550,000
Average rating
User reviews
8,302 Reviews
Warranty
5 Years
Endurance rating (TBW)
600 TBW
Price
$179.99

Last update on 2020-09-29 / Affiliate links / Images from Amazon Product Advertising API

Fastest PCIe 4.0 NVMe M.2 SSD: Sabrent Rocket Gen4

Sabrent Rocket Gen4If and only if you have a motherboard that supports PCI Express 4.0 (or plan to upgrade soon), then this is a suitable SSD. At this point, only AMD X570 motherboards equipped with a Ryzen 3000-series CPU (or 3rd-gen Threadripper) support the interface in the consumer space. As of the mid-2020, all PCIe 4.0-capable SSDs including the Rocket Gen4 are based on the same Phison PS5016-E16 controller and 3D TLC NAND combo, resulting in roughly the same performance. The other, nearly identical drives (among a few others) are:

PCIe 4.0 SSDs are known to run quite hot compared to their PCIe 3.0 counterparts, so unless you have a motherboard with an included heat spreader (often supplied with X570 boards), this might be a useful addition to a Gen4 SSD. The Corsair MP600 is available with or without a heat spreader, as is the Sabrent Rocket Gen4, while the Seagate Firecuda 520 ships without one. Some drives, such as the XPG Gammix S50, are only available with a heat spreader. Bear in mind that these heatsinks add to the devices’ dimensions and will usually not fit in a laptop.

When combined with the right motherboard, you will get exceptional sequential transfer rates of up to 5 GB/s with any of the above Gen4 drives. Again, this is only with a compatible motherboard/CPU combo – otherwise, these drives will max out at PCIe 3.0 speeds, or about 3,500 MB/s.

Check prices (Rocket Gen4): Amazon, Newegg, Amazon UK

Samsung 980 PRO

Note: If you are planning to buy a Gen4 M.2 SSD in the second half of 2020, you should also be aware of the Samsung 980 series, which will launch at some point before the end of this year. According to an accidentally published product page, the Samsung 980 PRO will outperform the current range of Phison-based SSDs with a sizeable margin – reaching speeds of up to 7,000 MB/s (sequential read). If the leaked product page is correct, this drive will use TLC NAND and come in 250 GB, 500 GB, and 1 TB capacities at launch (no exact date has been announced).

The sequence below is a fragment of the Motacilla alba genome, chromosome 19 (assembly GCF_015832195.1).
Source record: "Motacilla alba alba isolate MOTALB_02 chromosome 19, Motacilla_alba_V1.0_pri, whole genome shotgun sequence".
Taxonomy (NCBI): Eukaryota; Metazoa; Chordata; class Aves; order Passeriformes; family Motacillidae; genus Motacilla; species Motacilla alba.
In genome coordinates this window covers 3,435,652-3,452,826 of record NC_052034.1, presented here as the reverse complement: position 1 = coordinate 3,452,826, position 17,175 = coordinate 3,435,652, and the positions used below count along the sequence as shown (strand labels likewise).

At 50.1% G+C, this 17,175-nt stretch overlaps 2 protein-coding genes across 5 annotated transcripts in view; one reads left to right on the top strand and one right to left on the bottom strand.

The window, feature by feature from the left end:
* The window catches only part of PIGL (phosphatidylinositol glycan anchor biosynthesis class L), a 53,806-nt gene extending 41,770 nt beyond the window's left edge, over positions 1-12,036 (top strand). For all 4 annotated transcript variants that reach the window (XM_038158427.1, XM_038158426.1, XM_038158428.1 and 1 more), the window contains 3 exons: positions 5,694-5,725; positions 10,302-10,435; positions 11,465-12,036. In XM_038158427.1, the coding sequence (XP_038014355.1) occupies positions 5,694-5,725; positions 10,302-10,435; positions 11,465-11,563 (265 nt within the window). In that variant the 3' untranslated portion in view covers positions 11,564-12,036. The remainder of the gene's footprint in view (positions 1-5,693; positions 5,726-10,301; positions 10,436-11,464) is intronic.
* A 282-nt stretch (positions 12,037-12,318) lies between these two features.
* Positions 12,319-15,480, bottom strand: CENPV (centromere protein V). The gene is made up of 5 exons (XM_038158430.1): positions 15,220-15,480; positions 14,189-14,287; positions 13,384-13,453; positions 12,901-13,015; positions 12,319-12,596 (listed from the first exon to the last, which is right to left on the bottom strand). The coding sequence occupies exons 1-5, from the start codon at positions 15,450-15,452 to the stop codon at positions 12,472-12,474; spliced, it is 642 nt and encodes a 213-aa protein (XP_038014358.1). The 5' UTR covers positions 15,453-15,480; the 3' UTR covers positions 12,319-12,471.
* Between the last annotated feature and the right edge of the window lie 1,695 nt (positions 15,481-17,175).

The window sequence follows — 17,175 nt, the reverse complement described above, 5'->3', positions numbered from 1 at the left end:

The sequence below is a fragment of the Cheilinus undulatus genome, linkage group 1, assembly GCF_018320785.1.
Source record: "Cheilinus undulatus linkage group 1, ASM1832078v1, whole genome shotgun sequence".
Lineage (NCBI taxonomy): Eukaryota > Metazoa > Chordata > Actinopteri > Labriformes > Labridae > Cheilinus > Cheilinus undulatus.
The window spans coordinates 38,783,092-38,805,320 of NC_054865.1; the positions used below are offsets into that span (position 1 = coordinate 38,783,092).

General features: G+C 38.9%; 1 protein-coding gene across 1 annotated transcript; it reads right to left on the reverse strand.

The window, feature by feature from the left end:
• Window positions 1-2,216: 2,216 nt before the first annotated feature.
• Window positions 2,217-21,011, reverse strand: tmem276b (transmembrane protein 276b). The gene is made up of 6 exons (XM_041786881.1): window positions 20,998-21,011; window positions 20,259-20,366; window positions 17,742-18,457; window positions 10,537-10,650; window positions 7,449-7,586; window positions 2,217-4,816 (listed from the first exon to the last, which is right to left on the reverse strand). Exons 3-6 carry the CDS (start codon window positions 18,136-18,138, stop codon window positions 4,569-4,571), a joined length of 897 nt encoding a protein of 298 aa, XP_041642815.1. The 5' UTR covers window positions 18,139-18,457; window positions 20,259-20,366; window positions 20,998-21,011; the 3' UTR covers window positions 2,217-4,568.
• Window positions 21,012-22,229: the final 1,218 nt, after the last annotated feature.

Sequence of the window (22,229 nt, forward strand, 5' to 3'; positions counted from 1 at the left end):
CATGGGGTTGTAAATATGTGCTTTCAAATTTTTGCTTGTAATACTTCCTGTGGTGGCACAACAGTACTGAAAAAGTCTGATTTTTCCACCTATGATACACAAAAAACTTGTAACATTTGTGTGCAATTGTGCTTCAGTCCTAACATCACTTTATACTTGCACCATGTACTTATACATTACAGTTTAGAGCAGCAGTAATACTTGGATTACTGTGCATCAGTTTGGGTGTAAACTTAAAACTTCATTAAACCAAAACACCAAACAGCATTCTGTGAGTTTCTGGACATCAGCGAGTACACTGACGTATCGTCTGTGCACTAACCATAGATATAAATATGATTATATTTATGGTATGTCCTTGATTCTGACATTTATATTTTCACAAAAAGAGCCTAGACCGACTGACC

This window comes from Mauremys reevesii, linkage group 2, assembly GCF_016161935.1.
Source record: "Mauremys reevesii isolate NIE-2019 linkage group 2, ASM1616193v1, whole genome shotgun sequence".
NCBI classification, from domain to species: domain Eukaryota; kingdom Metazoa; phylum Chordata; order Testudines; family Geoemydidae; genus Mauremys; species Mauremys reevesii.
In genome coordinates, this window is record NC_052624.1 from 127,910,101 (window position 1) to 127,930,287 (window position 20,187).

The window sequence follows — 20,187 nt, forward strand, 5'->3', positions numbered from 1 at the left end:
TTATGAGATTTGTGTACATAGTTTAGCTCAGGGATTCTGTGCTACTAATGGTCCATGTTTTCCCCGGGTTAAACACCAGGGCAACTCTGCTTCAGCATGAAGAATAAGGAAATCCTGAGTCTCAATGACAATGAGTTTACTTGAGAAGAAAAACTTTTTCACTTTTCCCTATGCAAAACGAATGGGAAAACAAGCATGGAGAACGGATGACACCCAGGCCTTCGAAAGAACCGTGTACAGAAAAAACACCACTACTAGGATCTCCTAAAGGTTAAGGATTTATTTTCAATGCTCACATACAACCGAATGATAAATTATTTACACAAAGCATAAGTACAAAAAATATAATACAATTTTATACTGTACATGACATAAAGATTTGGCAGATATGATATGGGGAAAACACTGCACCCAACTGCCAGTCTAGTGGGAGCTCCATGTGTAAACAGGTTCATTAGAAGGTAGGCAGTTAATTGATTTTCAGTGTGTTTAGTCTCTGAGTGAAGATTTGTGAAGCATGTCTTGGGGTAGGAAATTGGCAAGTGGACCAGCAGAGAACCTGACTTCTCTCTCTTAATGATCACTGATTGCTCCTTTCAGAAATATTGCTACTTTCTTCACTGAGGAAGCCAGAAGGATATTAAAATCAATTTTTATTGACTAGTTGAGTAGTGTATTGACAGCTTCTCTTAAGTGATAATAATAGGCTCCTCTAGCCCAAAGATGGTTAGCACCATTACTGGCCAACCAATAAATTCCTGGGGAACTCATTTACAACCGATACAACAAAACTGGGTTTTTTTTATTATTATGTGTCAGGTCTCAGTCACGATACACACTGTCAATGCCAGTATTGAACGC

Best PCIe 3.0 NVMe M.2 SSD: Samsung 970 PRO

No single drive will take home the crown as the fastest M.2. SSD in every benchmark or practical use case. However, our choice as the best general performer in the PCIe 3.0 segment in the second quarter of 2020 is the MLC-based Samsung 970 PRO – a drive that still tops many performance charts in the M.2 PCI Express category.

It’s also considered one of the most reliable. Samsung’s performance and reliability track record in the SSD segment has been almost flawless for nearly a decade, so this drive is a very comfortable recommendation.

The 970 PRO comes with Samsung’s proprietary controller and MLC chips, as well as an excellent endurance rating of 1,200 TBW (1TB) or 600 TBW (512GB). Unfortunately, the 970 PRO is only available in two capacities: 512 GB and 1 TB, which limits your choices. It may also be a somewhat questionable choice when looking at the performance/$ equation, since the cost per GB is well above average.

Check prices: Amazon, Newegg, Amazon UK

Read more about the 970 PRO in our SSD database >>

Best Value/Performance (PCIe 3.0): Samsung 970 EVO Plus

This will ultimately depend on today’s prices for the best M.2 SSDs on the market (scroll down for a more comprehensive list). Nevertheless, Samsung’s 970 EVO Plus is much more affordable than the PRO but very close in terms of raw performance. Although it doesn’t use premium MLC NAND, this drive is among the very best – and will likely remain so until we see more competition in the PCIe 4.0 segment.

Check prices: Amazon, Newegg, Amazon UK

Read more about the 970 EVO Plus in our SSD database >>

On the same note, also consider the more affordable yet well-rounded PCIe 3.0 Sabrent Rocket which offers an attractive mix of value and performance. This drive comes with a Phison E12 controller and Toshiba TLC NAND – a high-end combo that puts it nearly on par with the 970 EVO but at a significantly lower cost.